But he isn’t and he’s never been. This gets us to the real reasons West is attacking this prominent, relatively young black voice. The New Yorker’s Jelani Cobb has suggested there is an element of professional jealousy at work here, and that may be true. West has always seen himself as the rightful heir to the radical civil rights movement and surely resents losing that place. But it’s deeper than that. Like so much of the conversation about race in America, West is focused on the legacy of one man: Barack Obama.
West Hates Obama for Disproving Endemic Racism
West’s disdain for Obama is rooted in the fact that his election as president of the United States was absolutely anathema to the way West believed blacks would achieve political power. The very fact of a black president undermined West’s fundamental beliefs about the racist nature of American society. In response, West had little choice but to mock Obama as a neoliberal in blackface, a position that Coates, who might be described as the court scribe of the Obama administration, rejected.
One quote from West’s article stands out, as West attacks Coates for comparing Obama to Malcolm X as the only man alive who, in the words of Ossie Davis’ eulogy of X, can be described as “our living, black manhood” and “our own black shining prince.” West writes, “This gross misunderstanding of who Malcolm X was – the greatest prophetic voice against the American Empire – and who Barack Obama is – the first black head of the American Empire – speaks volumes about Coates’ neoliberal view of the world.”
This is precisely where West, the frustrated Ivy League revolutionary, misunderstands Coates. For West, the repository of black manhood must be a fellow traveller, an opponent of American power. But Coates is not first and foremost a political or ideological writer. Again, he is a storyteller. While West sees a young black boy’s heart swelling with pride at Obama’s power, poise, and intellect as a betrayal to his Marxist cause, Coates rightfully understands a deeper cultural and societal phenomenon at work, one that tells that child he is worthy of value and love.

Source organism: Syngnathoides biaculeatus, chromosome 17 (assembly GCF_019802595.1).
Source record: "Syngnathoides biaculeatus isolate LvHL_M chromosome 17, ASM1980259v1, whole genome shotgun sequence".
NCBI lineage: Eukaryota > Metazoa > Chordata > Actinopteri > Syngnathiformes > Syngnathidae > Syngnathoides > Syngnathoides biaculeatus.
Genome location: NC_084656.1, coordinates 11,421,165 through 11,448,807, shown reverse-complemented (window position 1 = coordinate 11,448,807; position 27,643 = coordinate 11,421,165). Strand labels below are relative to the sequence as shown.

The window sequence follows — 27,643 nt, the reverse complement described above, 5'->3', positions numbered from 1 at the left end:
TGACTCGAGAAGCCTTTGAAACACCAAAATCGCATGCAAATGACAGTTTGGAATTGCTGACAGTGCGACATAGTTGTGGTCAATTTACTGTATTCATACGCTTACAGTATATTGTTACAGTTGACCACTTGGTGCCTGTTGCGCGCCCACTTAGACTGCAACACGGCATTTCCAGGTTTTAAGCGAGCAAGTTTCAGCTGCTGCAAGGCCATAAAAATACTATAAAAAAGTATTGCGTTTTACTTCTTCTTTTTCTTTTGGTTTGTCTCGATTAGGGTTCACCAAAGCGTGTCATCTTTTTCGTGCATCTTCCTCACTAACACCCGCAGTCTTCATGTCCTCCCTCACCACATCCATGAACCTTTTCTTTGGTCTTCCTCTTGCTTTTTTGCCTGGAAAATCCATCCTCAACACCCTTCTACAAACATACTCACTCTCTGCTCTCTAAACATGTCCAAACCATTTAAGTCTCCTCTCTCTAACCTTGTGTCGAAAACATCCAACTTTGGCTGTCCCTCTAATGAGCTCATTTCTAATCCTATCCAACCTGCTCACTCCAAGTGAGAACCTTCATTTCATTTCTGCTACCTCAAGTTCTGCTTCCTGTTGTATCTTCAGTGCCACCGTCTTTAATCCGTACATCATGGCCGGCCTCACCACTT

Obama’s Failures Also Deserve Blame
What Coates views as a betrayal is not Obama’s refusal to govern like Che Guevara, but white America’s decision to replace him with Donald Trump. He is not alone in this. For many prominent black writers the election of Trump, who ran the closest thing to a white identity politics campaign that we have seen in a generation, has been jarring and dispiriting. No writer has captured better than Coates what a slap in face many black Americans felt when Trump took over Obama’s job.
Reading Coates over the past year, one feels a sense of despondency and anger, as if he has been awakened from a beautiful dream only to find himself back in a cold, ugly room with no coffee. Sitting across from him, staring with dagger eyes, is West, eager to say “I told you so.” I greatly admire Coates, and I’m pulling for him, that he can once again find the hope that Obama seemed to spark in him. But some of that is on Obama.
My own hope was that in his post-presidency Obama could become the voice we dearly need to navigate the deep and troubled waters of our racial past and present. In significant ways, President Trump makes that possibility difficult and less likely. The president’s racial rhetoric would make any overtures from Obama appear as attacks on Trump, in a way that would not be true under a president Jeb Bush or Marco Rubio.
Coates is not here to save us. That is work for men with higher ambitions than finding the word or sentence that is just so. Yes, he cashes the checks, but it’s not his fault that white liberals have anointed him as the voice of his generation. So long as he continues, as Baldwin did before him, to forge in the smithy of his soul the uncreated conscious of his race, that is enough.
Just as so many young black men will follow Obama’s star into policy and public service, many will find in Coates a worthy wordsmith to emulate long after West and his Marxist agenda are lost to the dustbin of history.